Mathangi “Maya” Arulpragasam, better known as M.I.A., released her fourth record, “Matangi,” in November. She is playing her first show in Maine on Tuesday and the event, at the State Theatre in Portland, has sold out. For some, M.I.A. came onto the radar via her song “Paper Planes,” which was on the popular “Slumdog Millionaire” soundtrack of 2008. Two years ago she made headlines after flipping the bird during the televised Superbowl halftime show with Madonna and Nicki Minaj.

M.I.A., 38, spent the first part of her life in war-torn Sri Lanka, where personal safety was always in question. This resulted in her family moving to London when she was still a child.

Her debut album, “Arular,” was released in 2005, followed by “Kala” and “Maya” and then “Matangi.” She mixes her politically charged lyrics, drawing criticism for appearing to sympathize with a guerilla group from Sri Lanka, against electronic, hip-hop and world beats. At present, she resides in London with her 5-year-old son, Ikhyd.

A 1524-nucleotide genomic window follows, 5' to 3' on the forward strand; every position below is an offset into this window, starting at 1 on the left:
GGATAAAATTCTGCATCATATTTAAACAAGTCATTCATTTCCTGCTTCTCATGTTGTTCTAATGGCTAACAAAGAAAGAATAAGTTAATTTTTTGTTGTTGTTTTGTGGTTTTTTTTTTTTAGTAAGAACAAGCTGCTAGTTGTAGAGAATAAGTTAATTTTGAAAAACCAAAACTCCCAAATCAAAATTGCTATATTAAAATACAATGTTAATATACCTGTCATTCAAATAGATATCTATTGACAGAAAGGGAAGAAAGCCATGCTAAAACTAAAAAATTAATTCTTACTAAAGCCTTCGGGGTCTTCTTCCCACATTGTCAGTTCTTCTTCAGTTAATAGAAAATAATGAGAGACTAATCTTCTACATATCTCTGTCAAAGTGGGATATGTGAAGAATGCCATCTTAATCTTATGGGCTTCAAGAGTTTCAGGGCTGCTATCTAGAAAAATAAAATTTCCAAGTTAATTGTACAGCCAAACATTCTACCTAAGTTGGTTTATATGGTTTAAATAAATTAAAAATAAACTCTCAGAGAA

This is a lightly edited transcript of our conversation.

Here in Maine we have many immigrants and refugees from Burundi, Somalia, Rwanda, Sudan, Bosnia, among other places. Given your own experiences, what would you say if you could interact with some of the these kids?

Everything you go through, it helps to shape who you are. Whatever makes you different helps you in the end. Whatever struggles or strife you have in trying to adapt it, adds to your thinking and what you become later on. If it’s embraced in a positive way, you can get something positive out of it.

You seem to be somebody who has so much going on. You’re a mother, a musician, a visual artist, you make videos, you do all this stuff. How do you balance it all?